CBD, a non-psychotropic cannabinoid, is well known for its multitarget effects, with potent anti-inflammatory and neuro-protective properties in neurological preclinical models [14], although the antiinflammatory mechanism is still incompletely understood. Experiments have demonstrated that low doses of CBD act as adenosine A2A receptor-and Peroxisome Proliferator Activated Receptor gamma (PPARg) agonist, and as G-protein coupled receptor 55 (GPR55) antagonist, decreasing the levels of inflammatory mediators such as TNF-alpha, IL-6 and IL-12, without acting directly on cyclooxygenase 1 or 2 (COX-1, COX-2 [15]. In addition, CBD is a very potent anti-oxidant, more protective than α-tocopherol or vitamin C [16]. On CB1 receptors, CBD acts as negative allosterical modulator, decreasing partially the activity of ligands [17]. On CB2 receptors, CBD can act as receptor-inverse agonist. This may explain, at least in part, its anti-inflammatory effects and its inhibition of the migration of macrophages, microglial cells and neutrophils [18]. CBD shares with Riluzole effects on ion channels that are responsible for repetitive firing and transmitter release [19]. As some cases seem to be associated with mutations in the gene for copper-zinc superoxide dismutase 1 (Cu-Zn SOD1), a powerful natural antioxidant, it is noteworthy that CBD alters the expression of a wide range of genes involved in zinc homeostasis, oxidative stress, mitochondrial dysfunction, excitotoxicity, glutathione deprivation and anti-inflammatory signalling pathways [20,21].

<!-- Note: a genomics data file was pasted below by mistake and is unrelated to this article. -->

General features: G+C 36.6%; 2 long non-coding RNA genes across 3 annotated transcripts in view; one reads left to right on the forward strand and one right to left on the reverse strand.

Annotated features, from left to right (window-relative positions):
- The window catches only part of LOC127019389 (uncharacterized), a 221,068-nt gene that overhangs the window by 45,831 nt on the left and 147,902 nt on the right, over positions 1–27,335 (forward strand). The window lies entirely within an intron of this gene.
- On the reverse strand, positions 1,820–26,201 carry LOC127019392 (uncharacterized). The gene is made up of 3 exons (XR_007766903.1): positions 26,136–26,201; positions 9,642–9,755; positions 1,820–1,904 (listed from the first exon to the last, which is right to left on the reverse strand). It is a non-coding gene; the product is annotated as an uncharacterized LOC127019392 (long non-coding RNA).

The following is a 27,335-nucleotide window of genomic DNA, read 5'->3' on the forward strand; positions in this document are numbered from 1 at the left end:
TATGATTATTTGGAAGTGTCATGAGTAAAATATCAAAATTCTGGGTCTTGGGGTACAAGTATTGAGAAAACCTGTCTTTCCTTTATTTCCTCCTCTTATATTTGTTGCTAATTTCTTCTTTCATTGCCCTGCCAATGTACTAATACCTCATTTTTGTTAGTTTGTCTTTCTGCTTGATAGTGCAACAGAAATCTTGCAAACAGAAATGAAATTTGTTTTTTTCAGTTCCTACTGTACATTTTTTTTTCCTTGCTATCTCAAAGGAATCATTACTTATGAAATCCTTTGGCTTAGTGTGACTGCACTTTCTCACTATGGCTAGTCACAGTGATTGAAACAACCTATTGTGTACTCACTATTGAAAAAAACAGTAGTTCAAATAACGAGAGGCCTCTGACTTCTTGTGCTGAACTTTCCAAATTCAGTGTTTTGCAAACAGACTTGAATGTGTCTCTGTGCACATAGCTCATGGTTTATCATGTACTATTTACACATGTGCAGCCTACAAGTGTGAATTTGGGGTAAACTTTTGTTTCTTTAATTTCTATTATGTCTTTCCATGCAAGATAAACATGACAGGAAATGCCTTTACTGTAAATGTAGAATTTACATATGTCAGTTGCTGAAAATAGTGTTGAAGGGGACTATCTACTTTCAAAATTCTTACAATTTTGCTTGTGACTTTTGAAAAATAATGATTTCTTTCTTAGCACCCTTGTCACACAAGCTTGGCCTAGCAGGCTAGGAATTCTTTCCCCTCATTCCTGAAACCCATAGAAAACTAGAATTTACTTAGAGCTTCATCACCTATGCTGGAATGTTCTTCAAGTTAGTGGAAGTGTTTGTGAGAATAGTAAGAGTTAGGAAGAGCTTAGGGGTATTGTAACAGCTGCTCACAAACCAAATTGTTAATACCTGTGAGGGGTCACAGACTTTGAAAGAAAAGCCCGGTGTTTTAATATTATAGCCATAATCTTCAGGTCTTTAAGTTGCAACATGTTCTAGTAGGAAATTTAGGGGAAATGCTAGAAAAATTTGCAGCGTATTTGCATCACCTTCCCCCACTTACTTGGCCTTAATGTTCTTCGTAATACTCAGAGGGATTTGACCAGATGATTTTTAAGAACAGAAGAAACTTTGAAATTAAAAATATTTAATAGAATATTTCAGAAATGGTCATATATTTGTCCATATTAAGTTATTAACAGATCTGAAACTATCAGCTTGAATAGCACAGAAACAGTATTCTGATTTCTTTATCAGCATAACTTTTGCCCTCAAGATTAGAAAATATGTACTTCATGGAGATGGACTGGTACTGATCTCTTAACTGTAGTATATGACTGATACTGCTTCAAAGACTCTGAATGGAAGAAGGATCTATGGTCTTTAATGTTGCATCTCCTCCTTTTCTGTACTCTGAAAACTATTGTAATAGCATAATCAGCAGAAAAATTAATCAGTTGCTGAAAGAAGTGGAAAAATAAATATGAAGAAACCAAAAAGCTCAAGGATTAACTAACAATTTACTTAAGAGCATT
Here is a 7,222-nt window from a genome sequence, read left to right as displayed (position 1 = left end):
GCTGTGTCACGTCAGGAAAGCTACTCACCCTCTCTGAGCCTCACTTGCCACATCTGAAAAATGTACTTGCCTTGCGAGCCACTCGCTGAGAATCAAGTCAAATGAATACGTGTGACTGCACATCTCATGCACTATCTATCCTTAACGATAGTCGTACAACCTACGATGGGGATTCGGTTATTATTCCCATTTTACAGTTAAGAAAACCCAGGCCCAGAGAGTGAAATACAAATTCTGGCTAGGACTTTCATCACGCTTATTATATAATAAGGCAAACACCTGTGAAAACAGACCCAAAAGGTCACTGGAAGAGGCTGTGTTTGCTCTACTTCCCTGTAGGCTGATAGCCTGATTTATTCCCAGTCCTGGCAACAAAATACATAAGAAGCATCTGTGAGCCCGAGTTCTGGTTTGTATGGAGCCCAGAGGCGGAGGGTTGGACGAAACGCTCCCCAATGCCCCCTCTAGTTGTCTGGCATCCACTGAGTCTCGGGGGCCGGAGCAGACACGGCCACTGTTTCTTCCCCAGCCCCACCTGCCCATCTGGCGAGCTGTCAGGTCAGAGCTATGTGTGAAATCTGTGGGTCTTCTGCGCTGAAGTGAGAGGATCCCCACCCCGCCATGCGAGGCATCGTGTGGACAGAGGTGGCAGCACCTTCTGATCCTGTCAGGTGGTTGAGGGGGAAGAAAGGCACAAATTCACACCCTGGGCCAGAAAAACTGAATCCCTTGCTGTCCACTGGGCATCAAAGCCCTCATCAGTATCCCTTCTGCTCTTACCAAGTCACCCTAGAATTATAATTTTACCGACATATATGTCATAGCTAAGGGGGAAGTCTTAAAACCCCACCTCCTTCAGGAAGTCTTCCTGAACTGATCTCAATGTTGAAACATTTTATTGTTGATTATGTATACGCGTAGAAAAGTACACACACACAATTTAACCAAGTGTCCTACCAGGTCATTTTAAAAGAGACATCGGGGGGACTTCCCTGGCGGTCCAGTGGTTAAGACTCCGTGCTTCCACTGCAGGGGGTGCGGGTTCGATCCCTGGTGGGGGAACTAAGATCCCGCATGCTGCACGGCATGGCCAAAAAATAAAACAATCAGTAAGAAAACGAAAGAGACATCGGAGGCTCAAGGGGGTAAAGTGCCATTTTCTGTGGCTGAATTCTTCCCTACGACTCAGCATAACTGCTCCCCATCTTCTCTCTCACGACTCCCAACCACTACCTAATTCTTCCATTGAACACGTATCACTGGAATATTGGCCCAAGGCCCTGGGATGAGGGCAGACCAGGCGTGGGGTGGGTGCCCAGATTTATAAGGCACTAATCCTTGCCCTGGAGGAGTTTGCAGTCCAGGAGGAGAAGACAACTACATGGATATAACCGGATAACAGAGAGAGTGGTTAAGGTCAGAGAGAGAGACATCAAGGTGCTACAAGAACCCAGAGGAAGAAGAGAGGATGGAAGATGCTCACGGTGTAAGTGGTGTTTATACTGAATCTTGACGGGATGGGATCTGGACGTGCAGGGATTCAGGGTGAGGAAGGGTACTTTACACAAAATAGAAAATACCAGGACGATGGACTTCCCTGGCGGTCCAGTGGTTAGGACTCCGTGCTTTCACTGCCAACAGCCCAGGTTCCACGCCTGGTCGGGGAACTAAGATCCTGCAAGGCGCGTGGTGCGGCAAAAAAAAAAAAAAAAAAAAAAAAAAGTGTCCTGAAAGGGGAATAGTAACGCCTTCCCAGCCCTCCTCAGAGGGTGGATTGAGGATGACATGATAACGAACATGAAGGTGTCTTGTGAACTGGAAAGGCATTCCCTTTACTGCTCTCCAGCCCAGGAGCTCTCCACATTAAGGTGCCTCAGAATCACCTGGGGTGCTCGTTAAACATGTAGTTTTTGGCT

These mechanisms of CBD are interesting as they fit many of the current hypothetical requirements for a successful drug for motor neuron diseases. Further on, CBD seems to be well tolerated and safe in humans, even at high doses and with chronic use [22], and can easily be combined with existing treatment regimens. However, more observations and thorough investigations are needed for assessing the potential role of CBD in this deadly disease.